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J Air Waste Manag Assoc. 2001 Nov;51(11):1538-50.

Emission strength validation using four-dimensional data assimilation: application to primary aerosol and precursors to ozone and secondary aerosol.

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  • 1Chemical Engineering Department, Instituto Tecnol√≥gico y de Estudios Superiores de Monterrey, Monterrey, Mexico.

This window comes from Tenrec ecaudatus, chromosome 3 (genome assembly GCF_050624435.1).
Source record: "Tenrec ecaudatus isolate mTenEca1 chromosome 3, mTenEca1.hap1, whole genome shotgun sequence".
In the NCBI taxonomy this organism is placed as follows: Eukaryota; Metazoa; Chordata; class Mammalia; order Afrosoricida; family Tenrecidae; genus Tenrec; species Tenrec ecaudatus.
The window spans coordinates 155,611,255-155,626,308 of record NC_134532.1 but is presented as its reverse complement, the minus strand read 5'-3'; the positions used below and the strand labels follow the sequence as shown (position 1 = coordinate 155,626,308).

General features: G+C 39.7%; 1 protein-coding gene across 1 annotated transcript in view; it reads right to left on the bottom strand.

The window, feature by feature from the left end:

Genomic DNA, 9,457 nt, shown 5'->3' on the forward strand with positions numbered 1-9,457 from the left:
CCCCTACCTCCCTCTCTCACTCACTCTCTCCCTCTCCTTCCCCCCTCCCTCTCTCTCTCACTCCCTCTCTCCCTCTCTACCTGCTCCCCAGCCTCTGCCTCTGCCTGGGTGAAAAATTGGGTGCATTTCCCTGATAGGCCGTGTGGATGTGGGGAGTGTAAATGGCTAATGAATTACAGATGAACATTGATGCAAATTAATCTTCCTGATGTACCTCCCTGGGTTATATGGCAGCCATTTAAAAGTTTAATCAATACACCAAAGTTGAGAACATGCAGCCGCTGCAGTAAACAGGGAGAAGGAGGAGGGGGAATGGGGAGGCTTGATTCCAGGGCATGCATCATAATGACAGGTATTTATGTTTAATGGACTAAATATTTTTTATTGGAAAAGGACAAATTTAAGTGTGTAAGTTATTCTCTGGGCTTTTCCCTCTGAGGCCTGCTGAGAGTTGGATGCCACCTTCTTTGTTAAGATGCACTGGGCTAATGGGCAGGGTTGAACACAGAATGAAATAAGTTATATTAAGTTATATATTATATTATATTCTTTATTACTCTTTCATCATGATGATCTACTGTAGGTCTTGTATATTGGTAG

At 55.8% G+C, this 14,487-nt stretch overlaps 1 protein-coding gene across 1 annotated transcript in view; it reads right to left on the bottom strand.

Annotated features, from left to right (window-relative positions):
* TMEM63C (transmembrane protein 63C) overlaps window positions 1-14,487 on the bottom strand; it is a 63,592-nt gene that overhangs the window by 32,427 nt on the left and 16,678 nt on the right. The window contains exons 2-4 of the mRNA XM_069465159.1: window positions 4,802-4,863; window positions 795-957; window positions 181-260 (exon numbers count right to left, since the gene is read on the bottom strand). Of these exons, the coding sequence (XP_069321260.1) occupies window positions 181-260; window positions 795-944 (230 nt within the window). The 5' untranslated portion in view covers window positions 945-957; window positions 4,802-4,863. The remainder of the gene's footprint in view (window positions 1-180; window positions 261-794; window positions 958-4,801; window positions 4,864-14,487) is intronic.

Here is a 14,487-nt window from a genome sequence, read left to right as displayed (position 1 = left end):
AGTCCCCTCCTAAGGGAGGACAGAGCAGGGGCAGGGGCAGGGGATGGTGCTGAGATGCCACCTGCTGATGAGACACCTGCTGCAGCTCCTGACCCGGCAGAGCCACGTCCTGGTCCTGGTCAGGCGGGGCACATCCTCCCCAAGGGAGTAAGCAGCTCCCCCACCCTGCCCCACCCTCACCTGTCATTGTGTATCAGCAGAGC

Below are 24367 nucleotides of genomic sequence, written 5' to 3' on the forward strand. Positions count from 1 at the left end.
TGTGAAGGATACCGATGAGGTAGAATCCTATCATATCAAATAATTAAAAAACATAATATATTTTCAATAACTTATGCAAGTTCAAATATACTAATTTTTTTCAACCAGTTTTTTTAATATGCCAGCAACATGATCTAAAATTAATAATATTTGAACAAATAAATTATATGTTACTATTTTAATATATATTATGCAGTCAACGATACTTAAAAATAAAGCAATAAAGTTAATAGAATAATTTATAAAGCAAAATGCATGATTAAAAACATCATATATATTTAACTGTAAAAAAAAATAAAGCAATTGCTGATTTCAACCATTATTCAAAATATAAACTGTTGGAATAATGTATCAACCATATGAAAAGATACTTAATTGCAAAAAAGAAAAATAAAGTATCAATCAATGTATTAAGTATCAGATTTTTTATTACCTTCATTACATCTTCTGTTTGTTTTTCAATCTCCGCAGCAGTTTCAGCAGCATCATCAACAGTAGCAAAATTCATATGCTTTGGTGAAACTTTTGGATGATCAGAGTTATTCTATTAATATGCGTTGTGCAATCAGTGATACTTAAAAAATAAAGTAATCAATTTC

Three-dimensional air quality models (AQMs) represent the most powerful tool to follow the dynamics of air pollutants at urban and regional scales. Current AQMs can account for the complex interactions between gas-phase chemistry, aerosol growth, cloud and scavenging processes, and transport. However, errors in model applications still exist due in part to limitations in the models themselves and in part to uncertainties in model inputs. Four-dimensional data assimilation (FDDA) can be used as a top-down tool to validate several of the model inputs, including emissions inventories, based on ambient measurements. Previously, this FDDA technique was used to estimate adjustments in the strength and composition of emissions of gas-phase primary species and O3 precursors. In this paper, we present an extension to the FDDA technique to incorporate the analysis of particulate matter (PM) and its precursors. The FDDA approach consists of an iterative optimization procedure in which an AQM is coupled to an inverse model, and adjusting the emissions minimizes the difference between ambient measurements and model-derived concentrations. Here, the FDDA technique was applied to two episodes, with the modeling domain covering the eastern United States, to derive emission adjustments of domainwide sources of NO., volatile organic compounds (VOCs), CO, SO2, NH3, and fine organic aerosol emissions. Ambient measurements used include gas-phase inorganic and organic species and speciated fine PM. Results for the base-case inventories used here indicate that emissions of SO2 and CO appear to be estimated reasonably well (requiring minor revisions), while emissions of NOx, VOC, NH3, and organic PM with aerodynamic diameter less than 2.5 microm (PM2.5) require more significant revision.

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